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05-10-2011 | Cardiology | Article

CTCA of ‘limited prognostic value’ in women under 60 years


Free abstract

MedWire News: Computed tomography coronary angiography (CTCA) is of limited prognostic value in women younger than 60 years of age, study findings suggest.

J Wouter Jukema and colleagues found that CTCA was a strong predictor for CV events in men of any age, and women aged 60 years or older, but did not have significant prognostic value in women under the age of 60.

Their analysis involved 2432 patients who underwent CTCA for suspected CAD. All patients were stratified according to their age (<60 years or ≥60 years) and gender.

The findings revealed that CTCA results were normal (no identifiable plaque or minimal wall irregularities) in 991 (41%) patients, showed nonobstructive CAD (<50% luminal narrowing) in 761 (31%) patients, and obstructive CAD (≥50% luminal narrowing) in 680 (28%) patients.

During a median follow-up period of 819 days, nonfatal myocardial infarction (MI) occurred in 34 (1.4%) patients and CV mortality in 25 (1.0%) patients. There was no significant difference in the primary composite endpoint of these outcomes between men and women across both age groups.

Gender-specific analysis revealed that CTCA was predictive of the composite endpoint for both men and women (p<0.01 for both).

In men under the age of 60 years, CTCA was a significant predictor of CV events (nonfatal MI and CV mortality; p<0.01).

Furthermore, obstructive CAD was a more significant predictor of the composite endpoint of nonfatal MI and CV death for both age groups than was a normal CTCA result (p<0.01). Nonobstructive CTCA was not a significant predictor of either component of the composite endpoint.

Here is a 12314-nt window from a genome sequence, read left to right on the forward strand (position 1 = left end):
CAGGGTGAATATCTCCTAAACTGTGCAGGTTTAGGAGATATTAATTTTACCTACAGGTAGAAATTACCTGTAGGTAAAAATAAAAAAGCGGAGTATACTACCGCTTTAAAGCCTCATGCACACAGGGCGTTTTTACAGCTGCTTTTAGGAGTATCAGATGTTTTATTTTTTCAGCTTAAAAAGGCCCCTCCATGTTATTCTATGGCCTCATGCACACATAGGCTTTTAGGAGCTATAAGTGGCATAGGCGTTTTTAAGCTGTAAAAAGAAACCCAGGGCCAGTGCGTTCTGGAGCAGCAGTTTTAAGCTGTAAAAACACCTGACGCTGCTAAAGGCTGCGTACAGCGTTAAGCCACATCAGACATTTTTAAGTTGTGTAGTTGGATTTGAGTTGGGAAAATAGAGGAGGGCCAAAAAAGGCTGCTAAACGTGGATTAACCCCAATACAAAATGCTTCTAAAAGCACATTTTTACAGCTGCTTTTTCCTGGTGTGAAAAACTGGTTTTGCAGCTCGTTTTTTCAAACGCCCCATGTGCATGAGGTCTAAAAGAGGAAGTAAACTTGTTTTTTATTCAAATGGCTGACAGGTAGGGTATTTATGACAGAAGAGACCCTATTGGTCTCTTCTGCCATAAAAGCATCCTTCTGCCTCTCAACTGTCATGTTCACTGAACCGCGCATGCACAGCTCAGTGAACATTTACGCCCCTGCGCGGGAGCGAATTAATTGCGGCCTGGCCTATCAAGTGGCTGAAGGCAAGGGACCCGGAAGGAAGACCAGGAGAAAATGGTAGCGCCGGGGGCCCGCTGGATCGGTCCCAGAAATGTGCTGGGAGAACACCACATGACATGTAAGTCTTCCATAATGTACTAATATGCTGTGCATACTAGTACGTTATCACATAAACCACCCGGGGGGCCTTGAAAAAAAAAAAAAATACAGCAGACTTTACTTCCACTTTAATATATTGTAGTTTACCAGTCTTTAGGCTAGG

CTCA significantly predicted combined nonfatal MI and CV mortality in women over the age of 60 years (p<0.01). Moreover, both nonobstructive and obstructive CAD were predictors of the composite endpoint compared with normal CTCA (p<0.01).

However, in women aged under 60 years, CTCA was not significantly predictive of nonfatal MI or mortality, and neither the presence of nonobstructive nor obstructive CAD compared with normal CAD predicted these events in this group.

Jukema and team suggest that cardiovascular risk factors, such as diabetes, could have greater prognostic impact in women than the presence of CAD alone.

"Accordingly, while CTCA may be a valuable technique to rule out CAD and avoid unnecessary invasive coronary angiography, its prognostic value appears to be limited in women aged under 60 years," they conclude.

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By Piriya Mahendra

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